Changes in depression, anxiety, anger, and personality after resective surgery for drug-resistant temporal lobe epilepsy: A 2-year follow-up study

G. N. Meldolesi, G. Di Gennaro, P. P. Quarato, V. Esposito, L. G. Grammaldo, P. Morosini, I. Cascavilla, A. Picardi

Research output: Contribution to journalArticlepeer-review


Objective: To further elucidate the psychiatric outcome of surgical treatment for temporal lobe epilepsy (TLE). Methods: Fifty-two consecutive patients with drug-resistant TLE and IQ ≥70 completed the Minnesota Multiphasic Personality Inventory, Beck Depression Inventory, Spielberger State-Trait Anxiety Inventory, and Spielberger State-Trait Anger Expression Inventory before epilepsy surgery, after 1 year, and after 2 years. Some patients also completed the 31-item Quality of Life in Epilepsy (N = 29) and WHOQOL-100 (N = 24) questionnaires. During the follow-up period, patients were maintained on a stable medication regimen. Multivariate repeated measures analysis of variance was used to examine changes in psychiatric variables over time. Results: Seizure outcome was excellent (89% in Engel class I after 2 years). There were only a few significant changes over time in the MMPI profile, suggesting a decrease in interpersonal sensitivity, irritability, and social introversion. Anxiety decreased significantly with a gradual decline, anger dropped significantly after remaining basically flat during the first year, while depression showed a gradual but non-significant decline. Younger age and shorter duration of epilepsy were associated with greater improvement in several anger dimensions. In the patient subgroup with quality of life data available, greater improvement in overall quality of life and key life domains (income, work capacity, personal relationships) was found to be associated with greater decrease in depression, anxiety, and anger. Conclusion: The relatively slow decrease of emotional distress over time and its correlation with changes in some key life domains suggest that patients may experience difficulties in switching from a 'sick' role to a 'normal' role, and may easily be disappointed if expectations of positive life changes are not rapidly met. Some counselling sessions early after surgery may be useful to address these issues. The findings also suggest that surgery may yield greater emotional benefits if performed early.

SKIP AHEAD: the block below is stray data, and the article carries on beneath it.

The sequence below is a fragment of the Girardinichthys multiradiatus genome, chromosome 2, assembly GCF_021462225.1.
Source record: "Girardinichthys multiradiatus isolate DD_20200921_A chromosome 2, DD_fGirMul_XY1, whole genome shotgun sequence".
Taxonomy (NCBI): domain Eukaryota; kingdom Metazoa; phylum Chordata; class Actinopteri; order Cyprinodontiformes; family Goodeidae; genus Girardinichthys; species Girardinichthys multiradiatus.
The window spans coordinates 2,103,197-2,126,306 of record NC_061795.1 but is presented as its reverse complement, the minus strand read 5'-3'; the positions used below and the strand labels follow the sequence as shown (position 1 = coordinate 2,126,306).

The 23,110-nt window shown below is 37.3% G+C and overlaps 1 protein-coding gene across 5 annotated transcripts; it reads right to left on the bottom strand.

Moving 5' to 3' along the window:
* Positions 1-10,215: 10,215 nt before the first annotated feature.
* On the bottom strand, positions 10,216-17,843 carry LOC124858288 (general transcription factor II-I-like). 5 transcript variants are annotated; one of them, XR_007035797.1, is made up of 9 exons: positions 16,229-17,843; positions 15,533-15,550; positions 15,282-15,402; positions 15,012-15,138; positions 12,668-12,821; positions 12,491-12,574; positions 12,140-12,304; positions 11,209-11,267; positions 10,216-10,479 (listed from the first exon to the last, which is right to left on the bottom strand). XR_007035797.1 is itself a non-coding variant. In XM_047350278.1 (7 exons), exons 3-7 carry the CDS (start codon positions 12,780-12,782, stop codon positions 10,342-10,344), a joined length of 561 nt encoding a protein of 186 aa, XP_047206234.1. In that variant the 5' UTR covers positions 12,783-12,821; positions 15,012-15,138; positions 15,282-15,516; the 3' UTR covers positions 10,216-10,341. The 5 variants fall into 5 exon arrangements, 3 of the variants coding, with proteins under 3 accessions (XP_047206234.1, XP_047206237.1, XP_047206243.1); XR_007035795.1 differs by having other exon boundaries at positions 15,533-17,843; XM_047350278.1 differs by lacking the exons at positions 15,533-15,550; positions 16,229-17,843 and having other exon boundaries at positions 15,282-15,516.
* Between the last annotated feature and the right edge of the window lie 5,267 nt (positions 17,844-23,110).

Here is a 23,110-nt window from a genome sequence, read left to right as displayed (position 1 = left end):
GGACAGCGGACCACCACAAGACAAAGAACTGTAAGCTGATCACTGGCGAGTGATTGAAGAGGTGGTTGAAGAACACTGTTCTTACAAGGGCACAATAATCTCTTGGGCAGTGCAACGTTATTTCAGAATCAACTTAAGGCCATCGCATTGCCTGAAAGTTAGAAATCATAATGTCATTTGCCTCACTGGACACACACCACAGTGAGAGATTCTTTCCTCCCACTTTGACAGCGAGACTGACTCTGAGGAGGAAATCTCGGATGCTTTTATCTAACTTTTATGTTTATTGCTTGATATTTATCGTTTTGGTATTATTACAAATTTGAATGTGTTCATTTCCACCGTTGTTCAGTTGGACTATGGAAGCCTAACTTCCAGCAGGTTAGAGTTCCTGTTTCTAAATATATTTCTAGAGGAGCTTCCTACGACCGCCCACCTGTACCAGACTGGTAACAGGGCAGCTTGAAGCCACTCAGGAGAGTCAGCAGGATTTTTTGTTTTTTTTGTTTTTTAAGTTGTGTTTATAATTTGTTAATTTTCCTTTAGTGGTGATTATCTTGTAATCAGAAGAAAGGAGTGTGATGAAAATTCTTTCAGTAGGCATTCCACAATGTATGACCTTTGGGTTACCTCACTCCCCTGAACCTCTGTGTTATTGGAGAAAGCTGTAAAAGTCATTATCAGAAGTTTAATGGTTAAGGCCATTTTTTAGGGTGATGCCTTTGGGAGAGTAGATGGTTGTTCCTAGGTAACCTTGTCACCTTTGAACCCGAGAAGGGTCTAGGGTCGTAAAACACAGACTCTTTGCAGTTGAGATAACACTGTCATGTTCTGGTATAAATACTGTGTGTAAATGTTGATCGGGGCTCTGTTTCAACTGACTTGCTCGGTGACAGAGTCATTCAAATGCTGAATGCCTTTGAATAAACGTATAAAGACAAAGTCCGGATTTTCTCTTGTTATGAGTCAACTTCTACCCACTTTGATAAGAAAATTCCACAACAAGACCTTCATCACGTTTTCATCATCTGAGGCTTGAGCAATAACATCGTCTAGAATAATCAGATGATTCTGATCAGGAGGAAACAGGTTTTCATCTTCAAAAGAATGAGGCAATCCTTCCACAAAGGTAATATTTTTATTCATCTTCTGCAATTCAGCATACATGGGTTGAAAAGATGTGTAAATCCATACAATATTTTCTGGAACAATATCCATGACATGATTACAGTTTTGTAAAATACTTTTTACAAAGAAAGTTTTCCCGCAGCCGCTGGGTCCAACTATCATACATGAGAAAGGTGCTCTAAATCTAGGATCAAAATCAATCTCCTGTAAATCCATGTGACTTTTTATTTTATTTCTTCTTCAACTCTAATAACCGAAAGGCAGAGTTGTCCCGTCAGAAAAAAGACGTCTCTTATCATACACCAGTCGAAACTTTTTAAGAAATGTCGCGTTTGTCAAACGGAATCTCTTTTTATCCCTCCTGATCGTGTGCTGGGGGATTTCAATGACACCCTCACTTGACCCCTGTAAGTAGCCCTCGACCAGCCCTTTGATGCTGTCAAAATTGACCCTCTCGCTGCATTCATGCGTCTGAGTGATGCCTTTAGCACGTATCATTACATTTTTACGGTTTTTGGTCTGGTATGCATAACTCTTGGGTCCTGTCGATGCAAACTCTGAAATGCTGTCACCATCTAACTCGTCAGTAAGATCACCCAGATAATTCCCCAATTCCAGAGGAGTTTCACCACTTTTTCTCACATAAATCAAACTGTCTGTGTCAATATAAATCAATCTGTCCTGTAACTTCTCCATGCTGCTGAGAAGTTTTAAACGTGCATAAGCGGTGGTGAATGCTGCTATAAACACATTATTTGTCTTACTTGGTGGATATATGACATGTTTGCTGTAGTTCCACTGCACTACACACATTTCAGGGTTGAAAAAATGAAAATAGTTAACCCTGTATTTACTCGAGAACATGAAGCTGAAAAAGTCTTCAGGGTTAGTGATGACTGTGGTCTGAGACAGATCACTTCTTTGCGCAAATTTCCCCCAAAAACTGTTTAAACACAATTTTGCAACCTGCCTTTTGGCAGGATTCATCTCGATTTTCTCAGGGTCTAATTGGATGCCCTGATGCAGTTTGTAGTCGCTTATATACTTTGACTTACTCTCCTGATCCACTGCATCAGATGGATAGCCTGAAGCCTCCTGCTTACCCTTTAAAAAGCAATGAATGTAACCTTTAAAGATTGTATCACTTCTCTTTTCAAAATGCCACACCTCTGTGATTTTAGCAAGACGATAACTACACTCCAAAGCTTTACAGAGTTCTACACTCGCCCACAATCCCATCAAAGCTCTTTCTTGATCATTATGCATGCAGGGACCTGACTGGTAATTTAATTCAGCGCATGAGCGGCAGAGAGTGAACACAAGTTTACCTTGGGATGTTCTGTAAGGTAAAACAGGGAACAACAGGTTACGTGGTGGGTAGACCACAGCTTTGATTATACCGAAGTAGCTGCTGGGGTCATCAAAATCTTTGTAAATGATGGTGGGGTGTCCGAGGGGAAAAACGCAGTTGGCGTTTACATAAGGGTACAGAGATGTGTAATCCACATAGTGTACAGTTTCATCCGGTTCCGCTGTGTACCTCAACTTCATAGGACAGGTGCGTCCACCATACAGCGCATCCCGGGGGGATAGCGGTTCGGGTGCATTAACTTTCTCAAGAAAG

Original languageEnglish
Pages (from-to)22-30
Number of pages9
JournalEpilepsy Research
Issue number1
Publication statusPublished - Oct 2007


  • Anger
  • Anxiety
  • Depression
  • Personality
  • Temporal lobe epilepsy

ASJC Scopus subject areas

  • Clinical Neurology
  • Pediatrics, Perinatology, and Child Health
  • Neurology


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